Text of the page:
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London attack: UK PM Theresa May calls for strict internet regulation

PM said the govt would review its existing counter-terrorism strategy & cyberspace regulation

Press Trust of India  |  London 

Theresa, May, Brexit, EU, UK, Britain
British PM Theresa May said that introducing new rules for cyberspace would "deprive extremists of their safe spaces online" that allow terrorism to "breed" must be eradicated

British Prime Minister on Sunday called for closer regulation of the following a deadly terror attack in London, saying new agreements should be introduced to regulate to prevent the spread of and planning.

The Prime Minister said introducing new rules for would "deprive the extremists of their safe spaces online" and that firms were not currently doing enough.

She said a new approach to tackle is required, including changes that would deny terrorists and sympathisers digital tools used to communicate and plan attacks.

made the comments outside Downing Street in the aftermath of the van and knife attack in central in which seven people were killed and 48 injured.

Three knife-wielding attackers in fake suicide vests unleashed a terror rampage in the British capital last night, plowing a van into pedestrians on the iconic Bridge before stabbing revellers in a nearby Borough market.

"We cannot allow this ideology the safe space it needs to breed," May said. "Yet that is precisely what the and the big companies that provide internet-based services provide."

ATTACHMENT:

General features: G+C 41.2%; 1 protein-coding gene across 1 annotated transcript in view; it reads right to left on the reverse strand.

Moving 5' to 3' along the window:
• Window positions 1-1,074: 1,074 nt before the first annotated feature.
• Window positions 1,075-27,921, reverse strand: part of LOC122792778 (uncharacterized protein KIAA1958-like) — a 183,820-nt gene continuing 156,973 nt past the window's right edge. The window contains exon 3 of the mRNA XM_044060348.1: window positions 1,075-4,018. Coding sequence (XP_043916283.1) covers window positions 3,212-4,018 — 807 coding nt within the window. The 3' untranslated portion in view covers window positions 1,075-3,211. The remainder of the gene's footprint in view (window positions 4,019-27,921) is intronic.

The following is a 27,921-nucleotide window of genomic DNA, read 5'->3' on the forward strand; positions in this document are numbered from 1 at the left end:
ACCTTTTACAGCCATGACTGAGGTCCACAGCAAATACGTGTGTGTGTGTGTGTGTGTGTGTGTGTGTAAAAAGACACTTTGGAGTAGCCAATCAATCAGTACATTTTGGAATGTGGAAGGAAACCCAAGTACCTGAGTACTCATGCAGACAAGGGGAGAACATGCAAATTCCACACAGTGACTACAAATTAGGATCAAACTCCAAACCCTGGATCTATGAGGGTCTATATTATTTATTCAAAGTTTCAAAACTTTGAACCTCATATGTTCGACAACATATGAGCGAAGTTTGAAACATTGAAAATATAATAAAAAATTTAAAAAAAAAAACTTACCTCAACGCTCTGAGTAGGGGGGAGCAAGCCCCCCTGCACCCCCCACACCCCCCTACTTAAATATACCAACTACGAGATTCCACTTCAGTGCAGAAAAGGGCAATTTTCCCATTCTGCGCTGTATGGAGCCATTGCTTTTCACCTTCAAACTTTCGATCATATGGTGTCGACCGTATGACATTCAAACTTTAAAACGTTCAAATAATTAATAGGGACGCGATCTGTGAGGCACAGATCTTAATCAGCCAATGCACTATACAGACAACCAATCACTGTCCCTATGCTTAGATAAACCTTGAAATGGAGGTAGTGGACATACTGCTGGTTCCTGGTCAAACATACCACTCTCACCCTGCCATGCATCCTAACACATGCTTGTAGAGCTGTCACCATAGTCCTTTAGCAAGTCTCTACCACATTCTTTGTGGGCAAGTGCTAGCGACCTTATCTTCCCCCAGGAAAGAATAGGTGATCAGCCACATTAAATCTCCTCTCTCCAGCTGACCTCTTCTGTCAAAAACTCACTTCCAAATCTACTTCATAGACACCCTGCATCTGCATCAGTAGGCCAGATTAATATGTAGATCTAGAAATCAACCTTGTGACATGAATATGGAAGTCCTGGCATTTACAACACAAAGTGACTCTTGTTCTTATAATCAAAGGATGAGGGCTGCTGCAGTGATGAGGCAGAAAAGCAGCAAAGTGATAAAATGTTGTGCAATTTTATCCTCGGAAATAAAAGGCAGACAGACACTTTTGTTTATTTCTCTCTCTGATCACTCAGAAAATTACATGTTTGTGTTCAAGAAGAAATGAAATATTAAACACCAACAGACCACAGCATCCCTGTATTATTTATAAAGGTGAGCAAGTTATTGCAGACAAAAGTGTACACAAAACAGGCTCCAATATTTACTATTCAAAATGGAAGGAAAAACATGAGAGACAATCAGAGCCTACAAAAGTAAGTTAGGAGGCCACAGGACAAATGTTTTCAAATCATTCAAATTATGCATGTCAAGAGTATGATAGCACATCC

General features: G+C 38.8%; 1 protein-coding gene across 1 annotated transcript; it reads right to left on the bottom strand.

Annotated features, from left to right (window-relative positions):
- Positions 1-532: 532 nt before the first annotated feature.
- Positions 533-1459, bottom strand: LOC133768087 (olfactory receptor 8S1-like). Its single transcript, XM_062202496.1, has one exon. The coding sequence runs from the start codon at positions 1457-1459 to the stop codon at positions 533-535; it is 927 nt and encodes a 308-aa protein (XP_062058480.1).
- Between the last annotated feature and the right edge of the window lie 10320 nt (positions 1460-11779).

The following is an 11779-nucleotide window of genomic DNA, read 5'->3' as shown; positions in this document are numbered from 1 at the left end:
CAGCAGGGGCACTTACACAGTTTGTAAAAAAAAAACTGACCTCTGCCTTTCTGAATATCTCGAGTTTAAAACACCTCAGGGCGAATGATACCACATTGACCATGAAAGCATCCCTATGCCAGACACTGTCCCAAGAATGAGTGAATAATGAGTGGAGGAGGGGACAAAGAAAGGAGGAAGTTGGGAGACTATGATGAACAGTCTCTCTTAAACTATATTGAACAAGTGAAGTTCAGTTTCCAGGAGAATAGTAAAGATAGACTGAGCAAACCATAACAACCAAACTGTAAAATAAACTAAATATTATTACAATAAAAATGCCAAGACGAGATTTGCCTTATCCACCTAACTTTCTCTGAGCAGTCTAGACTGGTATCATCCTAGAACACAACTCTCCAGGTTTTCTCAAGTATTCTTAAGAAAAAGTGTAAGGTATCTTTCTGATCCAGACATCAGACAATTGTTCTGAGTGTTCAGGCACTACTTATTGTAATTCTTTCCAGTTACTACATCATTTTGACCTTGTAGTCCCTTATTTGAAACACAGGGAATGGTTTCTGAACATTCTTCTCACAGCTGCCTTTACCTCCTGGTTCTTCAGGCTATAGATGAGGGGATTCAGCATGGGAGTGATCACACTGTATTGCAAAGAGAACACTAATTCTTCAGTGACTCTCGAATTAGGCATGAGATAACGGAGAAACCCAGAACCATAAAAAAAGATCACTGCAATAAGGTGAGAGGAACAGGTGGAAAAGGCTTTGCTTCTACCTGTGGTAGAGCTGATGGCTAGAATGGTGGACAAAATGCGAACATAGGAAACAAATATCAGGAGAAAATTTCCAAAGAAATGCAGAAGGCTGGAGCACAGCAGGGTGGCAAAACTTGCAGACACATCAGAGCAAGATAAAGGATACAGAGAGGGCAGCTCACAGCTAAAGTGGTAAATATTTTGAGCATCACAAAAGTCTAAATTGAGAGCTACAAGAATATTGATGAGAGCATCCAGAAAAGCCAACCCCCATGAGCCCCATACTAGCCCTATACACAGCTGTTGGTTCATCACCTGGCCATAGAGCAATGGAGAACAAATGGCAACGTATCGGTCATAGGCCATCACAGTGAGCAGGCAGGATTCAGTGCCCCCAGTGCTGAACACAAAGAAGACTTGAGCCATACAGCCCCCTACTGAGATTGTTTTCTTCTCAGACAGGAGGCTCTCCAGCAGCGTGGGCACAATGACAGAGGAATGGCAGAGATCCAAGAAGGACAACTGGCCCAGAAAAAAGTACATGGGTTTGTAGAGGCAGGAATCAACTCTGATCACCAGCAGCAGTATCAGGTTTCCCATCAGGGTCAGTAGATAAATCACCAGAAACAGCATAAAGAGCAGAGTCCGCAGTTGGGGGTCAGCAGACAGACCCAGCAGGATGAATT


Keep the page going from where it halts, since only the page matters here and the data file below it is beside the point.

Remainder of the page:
"We need to work with allied democratic governments to reach agreements that regulate to prevent the spread of and planning. And we need to do everything we can at home to reduce the risks of online," she said.

The prime minister said the "cannot and must not pretend that things can continue as they are" as she set out tough measures to tackle in response to the attack.

She said there must be greater regulation of the and that existing online "safe spaces" that allow terrorism to "breed" must be eradicated.

The prime minister also said that the government would review its existing strategy and look at increasing sentences for terror offences.

Iain Duncan Smith, the former work and pensions secretary, backed the Prime Minister and suggested that online companies had "avoided" such a clampdown for "too long".

Duncan Smith described the perpetrators of the Bridge attack as "scum" and said internet companies must do more to limit the spread of extremist material.

He also suggested that the government should consider introducing "in-house incarceration" for terror suspects.

"To make sure the cyber companies no longer allow our children to be able to go through these sites - lots of parents don't know what their children are looking at right now and only the cyber companies, only these big companies that operate on the internet they need to face up to their responsibilities as well," he said.

First Published: Sun, June 04 2017. 23:11 IST